Interior Secretary Ryan Zinke and Agriculture Secretary Sonny Perdue, in a press briefing Tuesday on California’s raging forest fires, called for more management of federal forest lands to be shifted to local authorities, arguing that this would help prevent fires.
President Trump signed two proclamations at the Utah state Capitol, cutting the Bears Ears and Grand Staircase-Escalante national monuments to less than 40 percent of their original size and opening 2 million acres (3,125 square miles) to "hunting, grazing and responsible economic development." Tribes and environmental groups said they would go to court to block what a think tank called "the largest elimination of protected areas in U.S. history."
Days after President Trump cut 2 million acres from a pair of national monuments in Utah, Interior Secretary Ryan Zinke recommended reductions of two additional monuments, Gold Butte and Cascade-Siskiyou, to allow “traditional use” of federal land.
Two Democratic senators questioned if President Trump has the authority to slash two national monuments in Utah to 40 percent of their current size, and said the USDA did not recommend removing national forest land from them. Trump is expected to announce the new boundaries for the Bears Ears and Grand Staircase-Escalante monuments today during a visit to Salt Lake City.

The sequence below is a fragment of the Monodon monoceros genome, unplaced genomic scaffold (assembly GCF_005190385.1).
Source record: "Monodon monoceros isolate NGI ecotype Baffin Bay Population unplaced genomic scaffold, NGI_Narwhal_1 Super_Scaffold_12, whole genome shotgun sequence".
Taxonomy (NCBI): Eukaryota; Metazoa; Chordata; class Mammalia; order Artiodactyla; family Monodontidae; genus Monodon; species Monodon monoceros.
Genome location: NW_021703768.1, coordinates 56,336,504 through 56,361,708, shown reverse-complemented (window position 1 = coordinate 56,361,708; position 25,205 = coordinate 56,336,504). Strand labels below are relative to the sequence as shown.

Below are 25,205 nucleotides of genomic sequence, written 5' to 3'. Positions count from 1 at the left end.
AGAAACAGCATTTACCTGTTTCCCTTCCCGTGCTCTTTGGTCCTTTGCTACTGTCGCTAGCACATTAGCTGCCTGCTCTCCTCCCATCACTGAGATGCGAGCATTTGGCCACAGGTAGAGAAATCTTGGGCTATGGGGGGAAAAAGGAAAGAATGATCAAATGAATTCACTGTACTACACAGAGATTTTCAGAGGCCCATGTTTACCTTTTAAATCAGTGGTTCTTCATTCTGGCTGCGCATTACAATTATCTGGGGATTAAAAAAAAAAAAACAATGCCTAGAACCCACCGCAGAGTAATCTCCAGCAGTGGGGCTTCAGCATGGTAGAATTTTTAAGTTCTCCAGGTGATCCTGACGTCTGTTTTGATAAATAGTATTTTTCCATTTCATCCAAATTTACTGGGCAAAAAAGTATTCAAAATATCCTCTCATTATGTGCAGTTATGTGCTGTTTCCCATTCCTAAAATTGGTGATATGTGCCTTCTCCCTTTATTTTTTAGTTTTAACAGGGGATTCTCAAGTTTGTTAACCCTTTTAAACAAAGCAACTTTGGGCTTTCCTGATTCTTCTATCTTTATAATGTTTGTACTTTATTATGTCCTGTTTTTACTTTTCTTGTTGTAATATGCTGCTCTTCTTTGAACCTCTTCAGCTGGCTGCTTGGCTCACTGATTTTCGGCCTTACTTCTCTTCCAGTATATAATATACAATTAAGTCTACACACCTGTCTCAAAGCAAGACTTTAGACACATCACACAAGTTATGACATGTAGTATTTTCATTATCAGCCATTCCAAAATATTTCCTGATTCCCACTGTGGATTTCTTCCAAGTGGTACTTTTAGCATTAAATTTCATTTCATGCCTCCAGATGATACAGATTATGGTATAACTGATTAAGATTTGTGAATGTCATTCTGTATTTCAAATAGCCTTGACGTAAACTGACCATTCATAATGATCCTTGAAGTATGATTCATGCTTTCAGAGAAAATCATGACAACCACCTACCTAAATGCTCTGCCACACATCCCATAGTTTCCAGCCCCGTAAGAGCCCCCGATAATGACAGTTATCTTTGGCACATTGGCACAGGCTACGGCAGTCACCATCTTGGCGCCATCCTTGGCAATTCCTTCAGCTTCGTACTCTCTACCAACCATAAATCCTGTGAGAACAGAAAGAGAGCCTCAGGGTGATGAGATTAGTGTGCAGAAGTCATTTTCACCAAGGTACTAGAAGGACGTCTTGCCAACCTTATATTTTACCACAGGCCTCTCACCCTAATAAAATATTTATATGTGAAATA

During a visit to Utah next week, President Trump will announce that he is lopping a combined 2 million acres from the Bears Ears and Grand Staircase-Escalante national monuments, reducing them to 37 percent of their current size, said the Washington Post.
When President Trump visits Utah in December, he will announce reductions in the size of the 1.35-million-acre Bears Ears and the 1.9-million-acre Grand Staircase-Escalante national monuments, "a move that is likely to spur an instant court battle," said the Salt Lake Tribune. Trump told Utah Sen. Orrin Hatch, "I'm approving the Bears Ears recommendation for you ... " according to the senator's office.
The Interior Department would auction off millions of acres of public land for oil and gas development, according to a draft obtained by The Nation of the department's strategic plan for the next five years. "It states that the DOI is committed to achieving 'American energy dominance' through the exploitation of 'vast amounts' of untapped energy reserves on public lands."
In a move that unnerved many environmentalists, Secretary of the Interior Ryan Zinke announced last summer that the agency would be reviewing the federal conservation plan for sage grouse — a bird that matters at least as much to ranchers as it does to conservationists. In the West, sage grouse has become the symbol of an urgent effort to save the larger sagebrush ecosystem from disappearing to cropland, wildfires and invasive species.
Rep. Rob Bishop from Utah has worked up a bill to limit new national monuments to 640 acres, with any designations larger than that requiring environmental impact statements and potentially approval from relevant state and county officials, says Deseret News. The bill is slated to come before the House Committee on Natural Resources, which Bishop chairs.
An Interior Department employee who says he was reassigned because he warned about the threats posed by climate change resigned in a letter that accuses Interior Secretary Ryan Zinke of poor leadership, wasting taxpayer money, and ignoring clear evidence of the damage caused by global warming.